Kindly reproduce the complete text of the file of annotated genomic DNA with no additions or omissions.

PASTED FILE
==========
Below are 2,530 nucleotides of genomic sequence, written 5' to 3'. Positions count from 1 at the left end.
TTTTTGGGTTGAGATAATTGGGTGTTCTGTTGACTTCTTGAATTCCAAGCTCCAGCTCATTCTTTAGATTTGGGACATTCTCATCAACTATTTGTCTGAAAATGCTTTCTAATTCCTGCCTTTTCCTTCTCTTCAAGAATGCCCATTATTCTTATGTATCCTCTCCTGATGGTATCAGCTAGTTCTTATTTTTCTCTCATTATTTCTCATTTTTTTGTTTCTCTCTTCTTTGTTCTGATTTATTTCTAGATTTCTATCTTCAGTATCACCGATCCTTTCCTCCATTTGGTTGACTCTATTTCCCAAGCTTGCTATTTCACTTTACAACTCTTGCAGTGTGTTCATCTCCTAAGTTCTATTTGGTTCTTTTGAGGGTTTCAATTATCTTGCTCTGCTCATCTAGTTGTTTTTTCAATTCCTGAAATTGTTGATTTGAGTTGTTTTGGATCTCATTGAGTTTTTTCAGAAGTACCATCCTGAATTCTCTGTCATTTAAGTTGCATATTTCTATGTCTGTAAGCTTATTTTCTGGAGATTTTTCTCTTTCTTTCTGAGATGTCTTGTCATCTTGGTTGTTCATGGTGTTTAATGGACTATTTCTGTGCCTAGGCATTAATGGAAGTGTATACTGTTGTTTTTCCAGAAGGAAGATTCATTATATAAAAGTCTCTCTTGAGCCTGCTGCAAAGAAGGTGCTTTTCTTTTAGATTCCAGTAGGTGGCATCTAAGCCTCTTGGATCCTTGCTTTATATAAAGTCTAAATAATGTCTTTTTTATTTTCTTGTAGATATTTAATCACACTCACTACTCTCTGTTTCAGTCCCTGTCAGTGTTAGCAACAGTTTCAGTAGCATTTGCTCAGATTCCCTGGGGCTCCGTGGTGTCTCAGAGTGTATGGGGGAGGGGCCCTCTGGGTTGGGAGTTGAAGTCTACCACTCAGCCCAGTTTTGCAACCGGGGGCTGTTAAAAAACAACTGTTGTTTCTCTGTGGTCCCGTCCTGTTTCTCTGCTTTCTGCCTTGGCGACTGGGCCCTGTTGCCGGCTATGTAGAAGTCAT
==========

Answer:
Below are 2,530 nucleotides of genomic sequence, written 5' to 3'. Positions count from 1 at the left end.
TTTTTGGGTTGAGATAATTGGGTGTTCTGTTGACTTCTTGAATTCCAAGCTCCAGCTCATTCTTTAGATTTGGGACATTCTCATCAACTATTTGTCTGAAAATGCTTTCTAATTCCTGCCTTTTCCTTCTCTTCAAGAATGCCCATTATTCTTATGTATCCTCTCCTGATGGTATCAGCTAGTTCTTATTTTTCTCTCATTATTTCTCATTTTTTTGTTTCTCTCTTCTTTGTTCTGATTTATTTCTAGATTTCTATCTTCAGTATCACCGATCCTTTCCTCCATTTGGTTGACTCTATTTCCCAAGCTTGCTATTTCACTTTACAACTCTTGCAGTGTGTTCATCTCCTAAGTTCTATTTGGTTCTTTTGAGGGTTTCAATTATCTTGCTCTGCTCATCTAGTTGTTTTTTCAATTCCTGAAATTGTTGATTTGAGTTGTTTTGGATCTCATTGAGTTTTTTCAGAAGTACCATCCTGAATTCTCTGTCATTTAAGTTGCATATTTCTATGTCTGTAAGCTTATTTTCTGGAGATTTTTCTCTTTCTTTCTGAGATGTCTTGTCATCTTGGTTGTTCATGGTGTTTAATGGACTATTTCTGTGCCTAGGCATTAATGGAAGTGTATACTGTTGTTTTTCCAGAAGGAAGATTCATTATATAAAAGTCTCTCTTGAGCCTGCTGCAAAGAAGGTGCTTTTCTTTTAGATTCCAGTAGGTGGCATCTAAGCCTCTTGGATCCTTGCTTTATATAAAGTCTAAATAATGTCTTTTTTATTTTCTTGTAGATATTTAATCACACTCACTACTCTCTGTTTCAGTCCCTGTCAGTGTTAGCAACAGTTTCAGTAGCATTTGCTCAGATTCCCTGGGGCTCCGTGGTGTCTCAGAGTGTATGGGGGAGGGGCCCTCTGGGTTGGGAGTTGAAGTCTACCACTCAGCCCAGTTTTGCAACCGGGGGCTGTTAAAAAACAACTGTTGTTTCTCTGTGGTCCCGTCCTGTTTCTCTGCTTTCTGCCTTGGCGACTGGGCCCTGTTGCCGGCTATGTAGAAGTCAT